This might sound like a no-brainer, but accurate budgeting for projects and successful project management go hand in hand. Yet, you would be surprised by how many companies struggle to create a budget and just go with a hunch, coming up with budgets that “feel” good.
If you’re working with clients, for example, you need to give clients an estimate of the cost before starting work on the project, and you need to make sure that your company is left with a decent profit margin too.
For these reasons, creating an accurate project budget is essential to project management. But how do you create an effective budget, what should it include? Moreover, how can you track all your project expenses to make sure you actually stay within budget?
We will go over the steps you need to take in order to create your project budgets in this article, along with practical tips for project budget tracking to help you maximize your profits.
In this article we will discuss:
- What does an effective project budget include?
- How to track your project budget: a step by step approach
- Step 1: Determine the project tasks and all related budget items
- Step 2: Calculate the project budget
- Step 3: Get the project budget approved
- Step 4: Establish a system to track your project expenses
- Step 5: Create project milestones
- Step 6: Monitor your project budget
- Step 7: Establish a system for budget adjustments
- Track your project budget with Rodeo
The definition of a project budget is the total cost of all the activities (labor) and supplies needed to complete a project.
Here is a breakdown of all the things that can be included in a project budget:
Each hour worked on the project has a cost, as employees carrying out tasks and activities during the project are paid a salary. Whether you are dealing with freelancers charging an hourly rate or have in-house employees who dedicate a number of their contract hours to a project, this is something that needs to be calculated into the budget.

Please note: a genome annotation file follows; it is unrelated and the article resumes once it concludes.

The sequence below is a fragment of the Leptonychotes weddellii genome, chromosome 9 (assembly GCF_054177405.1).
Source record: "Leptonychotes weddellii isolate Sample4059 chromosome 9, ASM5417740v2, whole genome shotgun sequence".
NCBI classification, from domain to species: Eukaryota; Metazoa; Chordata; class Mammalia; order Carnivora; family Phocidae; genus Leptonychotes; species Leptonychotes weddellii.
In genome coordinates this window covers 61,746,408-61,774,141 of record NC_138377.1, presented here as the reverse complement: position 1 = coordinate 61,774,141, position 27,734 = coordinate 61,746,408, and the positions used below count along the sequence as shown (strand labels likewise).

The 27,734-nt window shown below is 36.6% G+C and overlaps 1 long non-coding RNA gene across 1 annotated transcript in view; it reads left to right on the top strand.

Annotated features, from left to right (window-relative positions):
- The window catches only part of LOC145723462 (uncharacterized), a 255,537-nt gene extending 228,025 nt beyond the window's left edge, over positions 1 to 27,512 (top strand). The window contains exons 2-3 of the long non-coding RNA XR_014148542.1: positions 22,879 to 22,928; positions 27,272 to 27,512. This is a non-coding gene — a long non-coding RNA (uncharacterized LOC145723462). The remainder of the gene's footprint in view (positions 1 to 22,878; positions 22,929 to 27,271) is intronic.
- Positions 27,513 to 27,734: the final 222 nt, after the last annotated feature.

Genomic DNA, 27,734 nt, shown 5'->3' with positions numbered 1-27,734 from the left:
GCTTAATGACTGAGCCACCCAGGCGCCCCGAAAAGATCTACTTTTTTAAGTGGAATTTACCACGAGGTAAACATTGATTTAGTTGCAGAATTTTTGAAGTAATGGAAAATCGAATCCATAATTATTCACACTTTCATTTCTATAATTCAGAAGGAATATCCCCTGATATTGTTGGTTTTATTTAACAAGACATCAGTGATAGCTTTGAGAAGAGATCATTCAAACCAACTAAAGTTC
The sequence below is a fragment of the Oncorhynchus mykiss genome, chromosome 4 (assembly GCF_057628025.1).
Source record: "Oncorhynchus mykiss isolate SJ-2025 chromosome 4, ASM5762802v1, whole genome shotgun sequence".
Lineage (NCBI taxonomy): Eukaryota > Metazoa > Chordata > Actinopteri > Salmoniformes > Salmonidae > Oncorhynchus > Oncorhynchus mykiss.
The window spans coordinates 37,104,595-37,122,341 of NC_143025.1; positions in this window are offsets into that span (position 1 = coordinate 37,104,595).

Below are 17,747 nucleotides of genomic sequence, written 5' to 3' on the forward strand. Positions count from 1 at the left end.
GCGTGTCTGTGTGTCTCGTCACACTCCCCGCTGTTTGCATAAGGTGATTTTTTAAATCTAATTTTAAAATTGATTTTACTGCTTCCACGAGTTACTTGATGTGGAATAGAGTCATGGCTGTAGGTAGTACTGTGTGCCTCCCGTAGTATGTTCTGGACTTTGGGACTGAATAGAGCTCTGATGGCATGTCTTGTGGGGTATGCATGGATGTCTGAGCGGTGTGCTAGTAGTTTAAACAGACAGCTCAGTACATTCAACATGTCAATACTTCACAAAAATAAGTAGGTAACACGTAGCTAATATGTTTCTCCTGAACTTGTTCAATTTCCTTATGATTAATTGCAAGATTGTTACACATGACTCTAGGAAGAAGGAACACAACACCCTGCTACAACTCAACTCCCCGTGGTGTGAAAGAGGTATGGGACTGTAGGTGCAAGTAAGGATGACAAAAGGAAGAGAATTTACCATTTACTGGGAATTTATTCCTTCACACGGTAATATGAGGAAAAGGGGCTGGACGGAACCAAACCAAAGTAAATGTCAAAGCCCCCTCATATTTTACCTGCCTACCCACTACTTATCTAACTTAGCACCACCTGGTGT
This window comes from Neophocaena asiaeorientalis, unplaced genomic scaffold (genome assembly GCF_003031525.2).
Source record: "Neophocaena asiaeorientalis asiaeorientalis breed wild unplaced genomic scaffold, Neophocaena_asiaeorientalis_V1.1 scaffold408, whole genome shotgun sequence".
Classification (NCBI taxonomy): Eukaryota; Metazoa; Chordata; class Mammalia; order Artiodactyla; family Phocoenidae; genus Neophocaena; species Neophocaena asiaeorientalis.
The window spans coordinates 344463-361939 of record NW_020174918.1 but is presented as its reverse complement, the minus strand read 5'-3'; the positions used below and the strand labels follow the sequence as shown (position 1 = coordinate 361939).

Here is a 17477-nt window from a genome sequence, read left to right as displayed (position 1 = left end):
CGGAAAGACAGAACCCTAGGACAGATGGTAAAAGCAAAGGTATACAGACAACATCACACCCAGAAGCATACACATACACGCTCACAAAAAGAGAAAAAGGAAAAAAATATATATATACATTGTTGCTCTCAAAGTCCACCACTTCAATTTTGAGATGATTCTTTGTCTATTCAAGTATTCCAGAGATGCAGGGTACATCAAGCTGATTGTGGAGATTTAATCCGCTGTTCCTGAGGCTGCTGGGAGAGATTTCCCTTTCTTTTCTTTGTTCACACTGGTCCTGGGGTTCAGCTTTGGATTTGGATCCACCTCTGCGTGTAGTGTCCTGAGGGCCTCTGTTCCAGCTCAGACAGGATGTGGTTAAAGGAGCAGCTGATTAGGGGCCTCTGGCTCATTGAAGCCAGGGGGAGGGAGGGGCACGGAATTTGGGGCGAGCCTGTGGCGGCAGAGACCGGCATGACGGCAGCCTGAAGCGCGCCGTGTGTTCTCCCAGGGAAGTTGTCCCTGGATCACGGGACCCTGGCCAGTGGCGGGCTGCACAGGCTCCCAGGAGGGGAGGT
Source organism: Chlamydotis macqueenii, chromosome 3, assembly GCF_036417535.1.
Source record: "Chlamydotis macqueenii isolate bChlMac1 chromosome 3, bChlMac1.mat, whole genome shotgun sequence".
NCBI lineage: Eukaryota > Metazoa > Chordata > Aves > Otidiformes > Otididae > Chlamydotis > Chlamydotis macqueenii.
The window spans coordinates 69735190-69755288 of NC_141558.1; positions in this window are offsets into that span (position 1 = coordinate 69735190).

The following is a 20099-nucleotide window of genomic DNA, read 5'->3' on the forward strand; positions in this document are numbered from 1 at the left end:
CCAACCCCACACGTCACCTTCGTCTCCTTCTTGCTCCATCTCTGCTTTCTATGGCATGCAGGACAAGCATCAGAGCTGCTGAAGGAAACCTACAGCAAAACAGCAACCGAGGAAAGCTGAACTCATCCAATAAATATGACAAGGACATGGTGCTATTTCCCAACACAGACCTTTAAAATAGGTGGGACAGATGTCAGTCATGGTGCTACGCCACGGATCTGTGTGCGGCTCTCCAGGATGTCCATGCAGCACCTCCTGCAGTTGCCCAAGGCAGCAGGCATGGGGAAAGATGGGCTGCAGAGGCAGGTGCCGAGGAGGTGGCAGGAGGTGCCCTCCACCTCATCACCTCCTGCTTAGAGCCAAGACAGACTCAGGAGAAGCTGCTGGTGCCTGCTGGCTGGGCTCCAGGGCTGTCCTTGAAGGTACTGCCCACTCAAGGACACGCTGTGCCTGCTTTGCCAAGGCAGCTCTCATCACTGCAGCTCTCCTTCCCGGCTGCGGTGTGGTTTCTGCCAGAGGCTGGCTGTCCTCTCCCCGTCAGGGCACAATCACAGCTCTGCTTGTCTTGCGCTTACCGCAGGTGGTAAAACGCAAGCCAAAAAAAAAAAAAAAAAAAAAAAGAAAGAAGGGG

All the costs of materials, products, equipment, and software needed to complete the project fall under this category.
This includes all the travel expenses and other logistical costs incurred while completing the project.
Any type of training required in order to gain the skills/knowledge needed to complete the project, including courses, conferences, consultations, or facilitators.
The scope of each project is different of course, meaning that different things will be included in each project budget. In any case, all related costs should be calculated into the budget to ensure a healthy profit margin.
Especially when you are planning to work on a complex, or long-term project, creating the budget for it is definitely not a walk in the park.
In the steps below, we will explain how to create an effective budget, and which steps you should follow to track all related expenses while the project is moving forward.
The first question to ask before you start a new project is: What is the goal? Once you know what you want to accomplish, you can break the project down into different phases.
Each phase includes all the tasks and activities that need to be carried out, in chronological order. Planning this all out per phase will remind you which resources you will need to carry on to the next phase.
This actually means you are already drafting the first version of your project plan at the same time as your project budget, and you might have to keep switching between the two to make sure your budget is as accurate as possible.
However, you are not estimating any final costs at this point. The goal right here is to create an overview of everything that you will have to determine the cost for.
Now that you have listed all the items that will cause expenses, the next step is to estimate the cost of each item, and eventually, the estimation of the total project cost.
There are two strategies you can use to estimate the project budget, depending on the type of deal you have on the table.